AT Buckingham Palace, the official residence of the British Monarch in London, there is a daily event that takes place at certain specified hours; which is popularly known as “changing of the Guard”.
It refers to the colorful ceremony which signifies the moment when one group of soldiers guarding the entrance to Buckingham Palace, is replaced by another group. But the words “changing of the Guard” can also be used on other appropriate occasions; such as the one that relates to the ceremony of replacing one leader of an institution with another.
One such ceremony was held yesterday, 27th February, 2019, at the Mbeya University of Science and Technology, to which I had been invited to participate in my official capacity as Chancellor of that University.
My attendance at that event gave me the welcome opportunity to revisit, and to make some reflections on the important matter of the Vice-Chancellor’s responsibilities in the matter of administrative decision-making.
Being a former Vice-Chancellor myself, and now having been upgraded to Chancellor; these thoughts came naturally to my mind; but also because, purely coincidentally, during that same period the oldest University Institution in East Africa, that is Makerere University in Kampala, Uganda, was in the middle of a debilitating, month-long strike which had been mounted by that university’s teaching staff, and fully supported by all the university staff associations, namely the Administrative Staff Association, the Academic Staff Association, and the Support Staff Association.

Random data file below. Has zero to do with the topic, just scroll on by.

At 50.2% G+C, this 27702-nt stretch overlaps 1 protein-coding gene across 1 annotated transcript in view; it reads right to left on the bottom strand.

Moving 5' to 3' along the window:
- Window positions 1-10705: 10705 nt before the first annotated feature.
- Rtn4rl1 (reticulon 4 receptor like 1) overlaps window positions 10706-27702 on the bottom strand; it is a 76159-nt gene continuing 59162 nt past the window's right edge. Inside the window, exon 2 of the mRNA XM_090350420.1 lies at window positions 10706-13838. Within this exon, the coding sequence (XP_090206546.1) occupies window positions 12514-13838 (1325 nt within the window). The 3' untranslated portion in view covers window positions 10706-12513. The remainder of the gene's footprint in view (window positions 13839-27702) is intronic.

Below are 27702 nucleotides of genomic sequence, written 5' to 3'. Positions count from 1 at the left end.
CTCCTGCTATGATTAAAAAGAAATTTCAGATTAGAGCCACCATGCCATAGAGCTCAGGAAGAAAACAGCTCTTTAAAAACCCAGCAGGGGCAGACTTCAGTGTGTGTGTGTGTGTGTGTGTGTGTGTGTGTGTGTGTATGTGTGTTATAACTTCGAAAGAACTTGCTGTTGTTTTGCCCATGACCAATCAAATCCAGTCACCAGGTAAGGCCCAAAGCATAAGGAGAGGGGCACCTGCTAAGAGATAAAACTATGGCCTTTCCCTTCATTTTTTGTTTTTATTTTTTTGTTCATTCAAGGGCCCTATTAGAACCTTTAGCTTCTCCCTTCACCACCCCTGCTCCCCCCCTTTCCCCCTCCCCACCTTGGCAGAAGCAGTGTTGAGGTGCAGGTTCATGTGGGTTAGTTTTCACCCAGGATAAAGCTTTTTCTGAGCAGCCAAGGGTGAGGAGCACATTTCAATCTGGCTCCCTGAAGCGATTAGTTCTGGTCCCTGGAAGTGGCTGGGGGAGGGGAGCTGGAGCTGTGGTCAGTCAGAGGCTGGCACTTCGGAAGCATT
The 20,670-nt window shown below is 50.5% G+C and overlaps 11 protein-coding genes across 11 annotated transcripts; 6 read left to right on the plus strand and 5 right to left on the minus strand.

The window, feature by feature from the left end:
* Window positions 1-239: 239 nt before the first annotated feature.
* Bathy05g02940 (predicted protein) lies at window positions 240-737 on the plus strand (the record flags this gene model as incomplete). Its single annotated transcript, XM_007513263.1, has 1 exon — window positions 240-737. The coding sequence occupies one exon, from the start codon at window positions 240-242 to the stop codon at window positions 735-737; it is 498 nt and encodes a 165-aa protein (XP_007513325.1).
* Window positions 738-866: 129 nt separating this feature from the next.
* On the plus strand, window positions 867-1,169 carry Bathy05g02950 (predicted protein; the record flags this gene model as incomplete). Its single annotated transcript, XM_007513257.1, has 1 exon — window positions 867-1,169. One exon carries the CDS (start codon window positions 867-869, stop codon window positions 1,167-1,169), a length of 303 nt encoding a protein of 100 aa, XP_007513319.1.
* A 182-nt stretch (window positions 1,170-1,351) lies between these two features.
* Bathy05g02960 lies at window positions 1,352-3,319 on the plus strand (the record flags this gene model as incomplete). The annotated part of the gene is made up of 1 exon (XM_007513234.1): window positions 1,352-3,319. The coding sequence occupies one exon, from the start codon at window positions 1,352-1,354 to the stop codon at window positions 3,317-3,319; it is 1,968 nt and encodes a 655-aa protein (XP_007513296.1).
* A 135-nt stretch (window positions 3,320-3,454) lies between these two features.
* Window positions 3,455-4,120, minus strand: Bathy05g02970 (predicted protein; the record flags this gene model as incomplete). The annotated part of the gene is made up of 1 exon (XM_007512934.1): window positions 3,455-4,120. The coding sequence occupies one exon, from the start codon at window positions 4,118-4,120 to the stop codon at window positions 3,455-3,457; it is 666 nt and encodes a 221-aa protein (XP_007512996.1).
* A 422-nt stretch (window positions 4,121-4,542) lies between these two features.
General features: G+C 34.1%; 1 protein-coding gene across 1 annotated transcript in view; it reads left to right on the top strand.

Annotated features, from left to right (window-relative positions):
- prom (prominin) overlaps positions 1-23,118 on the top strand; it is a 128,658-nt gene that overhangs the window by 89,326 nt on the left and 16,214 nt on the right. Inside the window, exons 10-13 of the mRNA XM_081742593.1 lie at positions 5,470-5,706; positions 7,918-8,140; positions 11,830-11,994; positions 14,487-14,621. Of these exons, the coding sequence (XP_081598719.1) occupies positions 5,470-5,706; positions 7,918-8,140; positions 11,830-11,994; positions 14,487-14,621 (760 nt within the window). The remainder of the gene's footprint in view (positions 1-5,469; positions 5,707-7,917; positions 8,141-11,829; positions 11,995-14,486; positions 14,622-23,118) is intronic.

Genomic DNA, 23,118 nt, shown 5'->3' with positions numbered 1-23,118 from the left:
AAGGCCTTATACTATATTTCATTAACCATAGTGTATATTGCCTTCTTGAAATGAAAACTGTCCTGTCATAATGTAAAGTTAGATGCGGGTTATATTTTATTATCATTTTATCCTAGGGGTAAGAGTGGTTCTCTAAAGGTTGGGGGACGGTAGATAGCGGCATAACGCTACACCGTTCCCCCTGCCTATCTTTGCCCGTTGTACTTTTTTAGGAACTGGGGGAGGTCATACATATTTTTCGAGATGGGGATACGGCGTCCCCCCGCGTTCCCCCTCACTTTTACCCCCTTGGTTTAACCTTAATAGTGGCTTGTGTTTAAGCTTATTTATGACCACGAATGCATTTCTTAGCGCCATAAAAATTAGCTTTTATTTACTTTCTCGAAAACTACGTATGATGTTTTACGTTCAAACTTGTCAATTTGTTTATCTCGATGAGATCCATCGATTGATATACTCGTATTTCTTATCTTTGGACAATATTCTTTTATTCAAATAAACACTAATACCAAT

The teaching staff had been on strike from January 18th 2019, reportedly in protest against the Vice Chancellor’s decision to suspend three staff Association leaders, namely the Chairman of the Administrative staff Association, its Secretary General, plus the Chairman of the Academic staff Association.
They had been separately suspended allegedly “on grounds of indiscipline and incitement of staff, with a view to making the Institution ungovernable”.
The strike had completely paralyzed the University’s operations, which was very unfortunate.
Makerere University is also my own Alma mater, from which I graduated with a Honours Bachelor’s degree in 1960, at a time when it was known as “The University College of East Africa”, affiliated to London University. This connection is what explains my continuing interest in the affairs of that university.
But that notwithstanding, I fully realize that the relevance of that ‘far away’ Makerere University lecturers’ strike to the ‘change of guard’ ceremony at the Mbeya University of Science and Technology, still needs justification, which I will attempt to provide in the paragraphs which follow below.
The Vice-Chancellor’s administrative decisions.
The sole purpose of the ceremony which was held at Mbeya University of Science and Technology was to facilitate the transfer of leadership functions and responsibilities, from one Vice-Chancellor to another. It is, or should be, a well-known fact, that one of the routine leadership function of any Vice-Chancellor, is to make administrative decisions, mostly relating to the welfare of the members of the relevant University community, namely the staff and students.
Thus, any ‘injudicious’ decision made by the Vice Chancellor, may produce some entirely unexpected harmful results, such as those which were being experienced at Makerere University at that particular time.
Therefore, since in Mbeya we were installing a new Vice Chancellor into office, that is when I saw the need to draw attention to this area of the Vice-Chancellor’ responsibilities, in relation to making routine administrative decisions.
I thought that this would be a useful and necessary reminder to the incoming holder of that office, who was being installed at that ceremony. And that is precisely what influenced the direction of my investiture speech as Chancellor of that university.